Reviews Matt Pond PA Emblems

Matt Pond PA

Emblems

I once had a substitute teacher that repeated something 10 times, because he said that people have to hear something at least 8 times before it actually gets into their head. I had to see Matt Pond PA in print 10 times before I went to buy their latest, Emblems. When I got to the store, they didn't have it until 2 weeks later.

Matt Pond's voice inflections are at times like Tim Kasher resulting in the band having a similar sound to the Good Life. Another Tim Kasher connection is that Cursive has a song called "Butcher the Song," while Matt Pond PA has a song called "The Butcher." As if two connections were not enough, Cursive is one of the few bands that have a permanent cellist and so is Matt Pond PA! For a different comparison, Matt Pond PA have the pop sensibility of Death Cab for Cutie mixed with the somber undertones of Elliott Smith.

The album begins with arguably the best track on the album, "KC." A catching number with lyrics filled with vivid imagery. The acoustic and electric guitar, cello, bass, and drums intertwine to produce a mellifluous sound that will force the melody into your head. The comparatively brighter "Closest (Look Out)" offers advice and warnings along with desperation for affirmation. "The Butcher" is a disturbing song with the cryptic lyrics and aggressive cello. The arrangement allows the cello to be heard at all times to create a haunting track.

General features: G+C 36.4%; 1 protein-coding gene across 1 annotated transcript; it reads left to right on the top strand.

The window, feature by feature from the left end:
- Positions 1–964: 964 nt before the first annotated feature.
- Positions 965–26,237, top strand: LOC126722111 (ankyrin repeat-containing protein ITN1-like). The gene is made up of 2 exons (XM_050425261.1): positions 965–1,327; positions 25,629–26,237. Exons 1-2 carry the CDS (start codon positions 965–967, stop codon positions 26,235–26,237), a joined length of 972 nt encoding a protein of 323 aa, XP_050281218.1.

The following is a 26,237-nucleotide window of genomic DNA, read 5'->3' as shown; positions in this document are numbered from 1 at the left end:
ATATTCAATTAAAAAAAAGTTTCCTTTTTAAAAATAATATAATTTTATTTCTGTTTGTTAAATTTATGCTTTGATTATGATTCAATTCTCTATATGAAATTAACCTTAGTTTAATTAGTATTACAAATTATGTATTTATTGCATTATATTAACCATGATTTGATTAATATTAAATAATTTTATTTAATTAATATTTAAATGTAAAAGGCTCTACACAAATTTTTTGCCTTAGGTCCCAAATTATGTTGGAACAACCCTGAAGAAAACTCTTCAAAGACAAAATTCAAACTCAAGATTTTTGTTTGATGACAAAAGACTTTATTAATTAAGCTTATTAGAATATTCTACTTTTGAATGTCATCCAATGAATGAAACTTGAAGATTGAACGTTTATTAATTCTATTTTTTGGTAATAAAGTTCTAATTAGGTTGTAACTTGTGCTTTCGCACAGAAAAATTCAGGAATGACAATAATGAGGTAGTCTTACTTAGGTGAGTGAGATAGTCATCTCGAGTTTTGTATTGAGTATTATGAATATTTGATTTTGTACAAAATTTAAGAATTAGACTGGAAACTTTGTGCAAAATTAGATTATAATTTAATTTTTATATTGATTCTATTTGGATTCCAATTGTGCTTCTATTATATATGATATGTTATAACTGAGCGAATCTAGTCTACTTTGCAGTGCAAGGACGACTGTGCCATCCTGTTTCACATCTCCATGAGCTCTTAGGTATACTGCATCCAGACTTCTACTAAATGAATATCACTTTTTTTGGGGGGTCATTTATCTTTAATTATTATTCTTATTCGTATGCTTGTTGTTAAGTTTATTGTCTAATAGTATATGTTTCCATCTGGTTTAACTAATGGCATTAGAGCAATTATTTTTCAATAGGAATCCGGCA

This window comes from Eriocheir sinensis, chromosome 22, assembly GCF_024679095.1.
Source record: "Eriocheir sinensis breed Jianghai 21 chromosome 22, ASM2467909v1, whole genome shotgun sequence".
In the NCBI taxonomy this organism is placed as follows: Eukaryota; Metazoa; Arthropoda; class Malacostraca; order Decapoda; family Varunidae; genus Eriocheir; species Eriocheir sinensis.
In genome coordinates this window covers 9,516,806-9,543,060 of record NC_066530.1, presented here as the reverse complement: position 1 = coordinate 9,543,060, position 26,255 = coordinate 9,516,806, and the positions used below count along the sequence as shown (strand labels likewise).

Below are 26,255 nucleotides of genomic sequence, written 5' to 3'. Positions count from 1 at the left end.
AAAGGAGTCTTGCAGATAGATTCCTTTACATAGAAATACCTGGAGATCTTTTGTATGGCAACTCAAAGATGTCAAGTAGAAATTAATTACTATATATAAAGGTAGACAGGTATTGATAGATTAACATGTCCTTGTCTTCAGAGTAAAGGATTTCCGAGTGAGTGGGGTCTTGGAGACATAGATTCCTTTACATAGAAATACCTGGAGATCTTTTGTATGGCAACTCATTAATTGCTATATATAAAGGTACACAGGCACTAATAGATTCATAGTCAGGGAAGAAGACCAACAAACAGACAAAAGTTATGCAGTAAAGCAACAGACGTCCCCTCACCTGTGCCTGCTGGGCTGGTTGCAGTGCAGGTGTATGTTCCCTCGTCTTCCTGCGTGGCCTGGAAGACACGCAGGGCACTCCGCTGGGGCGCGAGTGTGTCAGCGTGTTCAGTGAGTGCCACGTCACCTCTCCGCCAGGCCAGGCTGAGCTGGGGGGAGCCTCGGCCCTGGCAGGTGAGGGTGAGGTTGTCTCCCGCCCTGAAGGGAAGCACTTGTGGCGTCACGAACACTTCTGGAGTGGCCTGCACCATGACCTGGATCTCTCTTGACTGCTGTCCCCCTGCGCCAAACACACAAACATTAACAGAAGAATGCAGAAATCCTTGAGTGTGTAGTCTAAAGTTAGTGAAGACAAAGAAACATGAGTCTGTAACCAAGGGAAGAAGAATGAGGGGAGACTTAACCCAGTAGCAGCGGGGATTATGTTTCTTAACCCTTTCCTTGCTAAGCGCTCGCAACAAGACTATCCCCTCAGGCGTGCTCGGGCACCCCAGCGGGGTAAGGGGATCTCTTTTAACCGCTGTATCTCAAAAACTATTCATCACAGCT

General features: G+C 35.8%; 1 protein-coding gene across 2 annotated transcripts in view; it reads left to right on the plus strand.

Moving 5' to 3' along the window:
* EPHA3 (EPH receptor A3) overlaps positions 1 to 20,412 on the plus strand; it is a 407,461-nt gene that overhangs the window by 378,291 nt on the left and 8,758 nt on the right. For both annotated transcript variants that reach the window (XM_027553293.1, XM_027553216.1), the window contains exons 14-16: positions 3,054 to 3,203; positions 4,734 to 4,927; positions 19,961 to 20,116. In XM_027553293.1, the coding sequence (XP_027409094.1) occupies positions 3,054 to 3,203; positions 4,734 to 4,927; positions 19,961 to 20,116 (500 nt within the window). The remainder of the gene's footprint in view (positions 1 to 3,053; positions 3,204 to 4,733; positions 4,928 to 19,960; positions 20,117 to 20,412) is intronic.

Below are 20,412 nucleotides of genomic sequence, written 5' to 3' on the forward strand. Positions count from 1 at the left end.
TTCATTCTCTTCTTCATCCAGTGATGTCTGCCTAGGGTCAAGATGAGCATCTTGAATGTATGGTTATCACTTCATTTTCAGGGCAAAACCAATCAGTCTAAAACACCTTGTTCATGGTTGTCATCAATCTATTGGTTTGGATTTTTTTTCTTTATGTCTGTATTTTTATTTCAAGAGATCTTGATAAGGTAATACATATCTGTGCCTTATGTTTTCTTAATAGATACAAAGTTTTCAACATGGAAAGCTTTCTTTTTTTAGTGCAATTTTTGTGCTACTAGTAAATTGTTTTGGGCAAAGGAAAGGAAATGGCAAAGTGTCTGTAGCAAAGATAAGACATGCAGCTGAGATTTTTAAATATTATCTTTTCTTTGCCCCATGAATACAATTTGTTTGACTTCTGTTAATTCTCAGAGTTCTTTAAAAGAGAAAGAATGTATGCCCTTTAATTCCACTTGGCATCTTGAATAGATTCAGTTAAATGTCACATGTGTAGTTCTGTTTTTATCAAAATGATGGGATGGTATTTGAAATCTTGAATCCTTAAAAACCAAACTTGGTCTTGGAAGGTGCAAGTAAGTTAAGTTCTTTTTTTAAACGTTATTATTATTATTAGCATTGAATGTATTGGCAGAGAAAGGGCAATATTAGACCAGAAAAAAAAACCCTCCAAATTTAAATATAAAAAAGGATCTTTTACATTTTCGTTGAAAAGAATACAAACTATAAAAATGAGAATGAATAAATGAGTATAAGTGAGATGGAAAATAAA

"New Hampshire" is not a very exciting song with minimal drumming, the same chord progressions, and the occasional pedal steel. It is also the most depressing on the album with the words, "this probably won't work out/we might not live forever/while there's nothing to confess/please pay attention." Generally summer is a blissful season, but Matt Pond has an awkward time presenting his happiness, because he displays his nervousness perfectly in "Summer (Butcher Two)." The song, however, does have a pop melody that conveys a cheerful tone. Like most of the songs, the band leaves the listener with a sense of helplessness and sadness. In "Close (KC Two)," the last track of the album, their choice of keys and tempo, and lyrics express a bleak ending.

Any band that is able to employ a classical instrument like a cello, without sounding cheesy, automatically gets a tenth of a point added to their score. The arrangements are pretty, but the lyrics were a little too much of a downer.

8.1 / 10Nancy
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Altitude

2004

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